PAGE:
From New York to Nashville (not to mention Seoul and London), a new generation of film scorers, songwriters and music industry execs will come out of these top-ranked schools.
Art vs. commerce continues to be an issue in a world where students studying music hope someday to make a living.
Traditional conservatories such as Juilliard still rank high in the overall picture, even in a world in which many big-name composers and musicians make an impact without any formal training at all. For those who do want a traditional music education, a conservatory is still an effective way to develop skills without the pressures of the business side of the industry.
"I think the school of music was formative for me in that respect," says film composer Marco Beltrami (The Homesman) of his experience at Yale's conservatory. "It was a very academic institution rather than a trade school — it's more about expanding the creative processes of the brain." But composer Jeff Beal, who recently won an Emmy for his work on House of Cards and is creating a program for the Eastman School of Music, says the key to making a living as a musician lies in diversifying.
"I've met so many young composers who've come straight out of Juilliard, and so many of them are wonderful concert composers, but [they] have an interest in doing film. My sense of the future of music-making is that's a line that's going to continue to be blurred."
New York’s prestigious institution maintains its bragging rights as the go-to music school, with a stingy 8.4 percent acceptance rate that has crept up just slightly in recent years (and don’t forget you have to audition). Not only has the school produced legendary composers and musicians like Bernard Herrmann, Marvin Hamlisch, Barry Manilow, Wynton Marsalis and Philip Glass, but its equally renowned drama department has unleashed talents like William Hurt, Laura Linney, Jessica Chastain and Kevin Spacey on the world.
Its music, dance and drama classrooms are all housed in the same building, exposing students to a variety of disciplines and inspirations. And 77 percent of full-time undergrads receive financial aid averaging $28,000. “Nothing compares to the intense creative energy that radiates from the Juilliard School the moment you enter,” says alumnus and composer Adam Schoenberg, whose music has been performed by the Kansas City Symphony, the IRIS Chamber Orchestra and the American Brass Quintet. “It is that very energy that pushes and inspires you during your countless hours of training. You end up working harder than you've ever worked, but you leave a better musician than you could have ever imagined.”
With a more generous 35 percent acceptance rate and an average class size of 11 students, Berklee ranks closely to Juilliard in terms of prestige but embraces more mainstream popular music disciplines, jazz and music production, including student-run record labels and concert venues. Composer and orchestrator Kevin Kaska found the school’s connections with the Boston Symphony and Boston Pops helped him work with conductor John Williams and later establish his career in Hollywood.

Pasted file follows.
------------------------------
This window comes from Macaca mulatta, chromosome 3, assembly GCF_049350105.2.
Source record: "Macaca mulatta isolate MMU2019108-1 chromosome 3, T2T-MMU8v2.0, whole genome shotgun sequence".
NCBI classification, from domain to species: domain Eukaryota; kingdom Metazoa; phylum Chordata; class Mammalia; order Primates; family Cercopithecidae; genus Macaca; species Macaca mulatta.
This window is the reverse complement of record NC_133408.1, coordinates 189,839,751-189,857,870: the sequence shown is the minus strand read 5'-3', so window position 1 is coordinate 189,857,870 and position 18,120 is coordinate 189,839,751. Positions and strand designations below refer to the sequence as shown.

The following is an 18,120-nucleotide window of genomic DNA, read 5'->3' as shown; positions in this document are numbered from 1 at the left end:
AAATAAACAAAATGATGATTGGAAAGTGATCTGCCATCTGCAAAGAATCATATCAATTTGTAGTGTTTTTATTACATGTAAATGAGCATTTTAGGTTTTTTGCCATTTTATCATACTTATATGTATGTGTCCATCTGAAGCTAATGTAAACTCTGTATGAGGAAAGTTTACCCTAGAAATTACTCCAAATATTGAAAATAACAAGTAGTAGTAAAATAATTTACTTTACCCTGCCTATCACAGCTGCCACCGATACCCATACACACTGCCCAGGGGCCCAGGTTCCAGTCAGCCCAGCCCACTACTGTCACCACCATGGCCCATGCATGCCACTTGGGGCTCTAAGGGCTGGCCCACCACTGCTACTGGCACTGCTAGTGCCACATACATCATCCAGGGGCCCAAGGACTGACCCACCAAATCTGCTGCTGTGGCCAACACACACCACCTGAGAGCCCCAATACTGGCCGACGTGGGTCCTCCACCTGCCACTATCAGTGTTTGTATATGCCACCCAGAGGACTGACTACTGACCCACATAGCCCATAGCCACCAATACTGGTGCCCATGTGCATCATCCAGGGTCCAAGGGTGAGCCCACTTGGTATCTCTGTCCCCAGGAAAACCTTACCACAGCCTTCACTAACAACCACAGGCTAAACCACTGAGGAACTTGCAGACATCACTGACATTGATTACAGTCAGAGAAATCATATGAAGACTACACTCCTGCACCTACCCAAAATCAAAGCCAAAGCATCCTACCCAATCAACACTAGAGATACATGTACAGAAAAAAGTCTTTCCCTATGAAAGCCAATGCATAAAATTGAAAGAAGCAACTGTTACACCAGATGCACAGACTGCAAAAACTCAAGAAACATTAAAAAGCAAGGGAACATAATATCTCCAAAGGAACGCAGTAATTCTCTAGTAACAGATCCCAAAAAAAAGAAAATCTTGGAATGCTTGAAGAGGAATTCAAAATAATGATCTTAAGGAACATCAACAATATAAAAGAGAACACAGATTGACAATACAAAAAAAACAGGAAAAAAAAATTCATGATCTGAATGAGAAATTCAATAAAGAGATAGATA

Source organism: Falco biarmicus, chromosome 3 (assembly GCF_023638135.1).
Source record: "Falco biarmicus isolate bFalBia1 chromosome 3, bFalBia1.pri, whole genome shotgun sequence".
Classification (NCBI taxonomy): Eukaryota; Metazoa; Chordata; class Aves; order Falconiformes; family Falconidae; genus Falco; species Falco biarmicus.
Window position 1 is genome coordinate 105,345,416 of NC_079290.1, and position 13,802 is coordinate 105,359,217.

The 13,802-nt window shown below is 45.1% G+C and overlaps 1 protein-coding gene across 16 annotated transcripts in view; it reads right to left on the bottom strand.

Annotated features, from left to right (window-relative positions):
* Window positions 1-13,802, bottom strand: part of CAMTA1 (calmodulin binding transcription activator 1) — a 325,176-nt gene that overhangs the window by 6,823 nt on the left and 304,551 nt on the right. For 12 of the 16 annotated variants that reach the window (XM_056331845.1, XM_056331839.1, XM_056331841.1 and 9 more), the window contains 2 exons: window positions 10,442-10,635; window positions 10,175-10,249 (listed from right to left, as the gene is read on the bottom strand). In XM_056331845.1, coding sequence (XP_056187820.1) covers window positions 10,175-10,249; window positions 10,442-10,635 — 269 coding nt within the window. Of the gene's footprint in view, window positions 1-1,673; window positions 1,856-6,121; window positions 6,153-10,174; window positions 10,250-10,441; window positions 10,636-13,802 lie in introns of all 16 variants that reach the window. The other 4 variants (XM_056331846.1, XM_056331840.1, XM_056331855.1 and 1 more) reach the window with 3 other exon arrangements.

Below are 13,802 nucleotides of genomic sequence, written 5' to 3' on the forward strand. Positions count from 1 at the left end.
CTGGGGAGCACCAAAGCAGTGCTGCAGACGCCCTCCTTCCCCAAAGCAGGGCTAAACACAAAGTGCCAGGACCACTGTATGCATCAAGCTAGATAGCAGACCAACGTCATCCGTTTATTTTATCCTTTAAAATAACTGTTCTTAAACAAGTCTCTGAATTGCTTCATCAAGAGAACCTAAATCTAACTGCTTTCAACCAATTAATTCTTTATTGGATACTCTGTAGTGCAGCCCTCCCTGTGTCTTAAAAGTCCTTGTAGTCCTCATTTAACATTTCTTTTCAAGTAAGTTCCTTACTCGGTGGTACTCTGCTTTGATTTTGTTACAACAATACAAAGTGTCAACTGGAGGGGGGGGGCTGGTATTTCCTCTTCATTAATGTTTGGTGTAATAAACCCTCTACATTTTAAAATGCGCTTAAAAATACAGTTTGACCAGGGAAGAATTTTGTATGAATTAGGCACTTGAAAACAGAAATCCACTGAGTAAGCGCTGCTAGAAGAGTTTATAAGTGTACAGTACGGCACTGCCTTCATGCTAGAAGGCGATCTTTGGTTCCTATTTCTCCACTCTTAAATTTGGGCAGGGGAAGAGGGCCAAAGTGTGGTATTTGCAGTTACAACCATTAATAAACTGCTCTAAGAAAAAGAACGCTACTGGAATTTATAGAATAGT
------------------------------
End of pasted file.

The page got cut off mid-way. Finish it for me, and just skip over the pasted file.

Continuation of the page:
"When I attended the school in the early '90s they had all the leading technology of the day,” Kaska says. “No other music school in the world could hold a candle to Berklee's dedication to film scoring, music synthesis, contemporary writing concepts, and music production and engineering. I studied film scoring but it was also very exciting to learn about microphones, recording consoles, reverb and mixing from the seven different recording studios they owned."
Established in 1884, USC’s Thornton School of Music is older by 20 years than Juilliard, but its proximity to the Los Angeles movie and music scene has allowed it to flip the script from the classical canon (which it has dominated with one of the finest composition programs in the nation, and one of the few to offer classes in early music) to the modern music business and technology possibilities.
Record producer Jimmy Iovine and hip-hop producer Dr. Dre launched the Jimmy Iovine and Andre Young Academy for Arts, Technology and the Business of Innovation with a $70 million cash infusion at the school last year in an effort to smooth out the synergy between technology and liberal arts. Meanwhile there are few better places to learn the discipline of film and television scoring. “I think SC is to my mind the preeminent school in terms of their program after you get your B.A. and going into their film and television music scoring, they’re the preeminent one. It’s hard to beat them if you’re interested in music for media,” says film composer John Debney.
The National Research Council gave UCLA’s Department of Musicology the highest rating of any non-performance music program. The Herb Alpert School of Music, an outgrowth of the school’s vaunted ethnomusicology program that was established in 2007 with a $30 million grant from the Herb Alpert Foundation, has been so successful that UCLA has asked the University of California to allow its establishment as the UC system’s first independent music school, with its own dean and academic departments — the proposal could be approved by early 2016.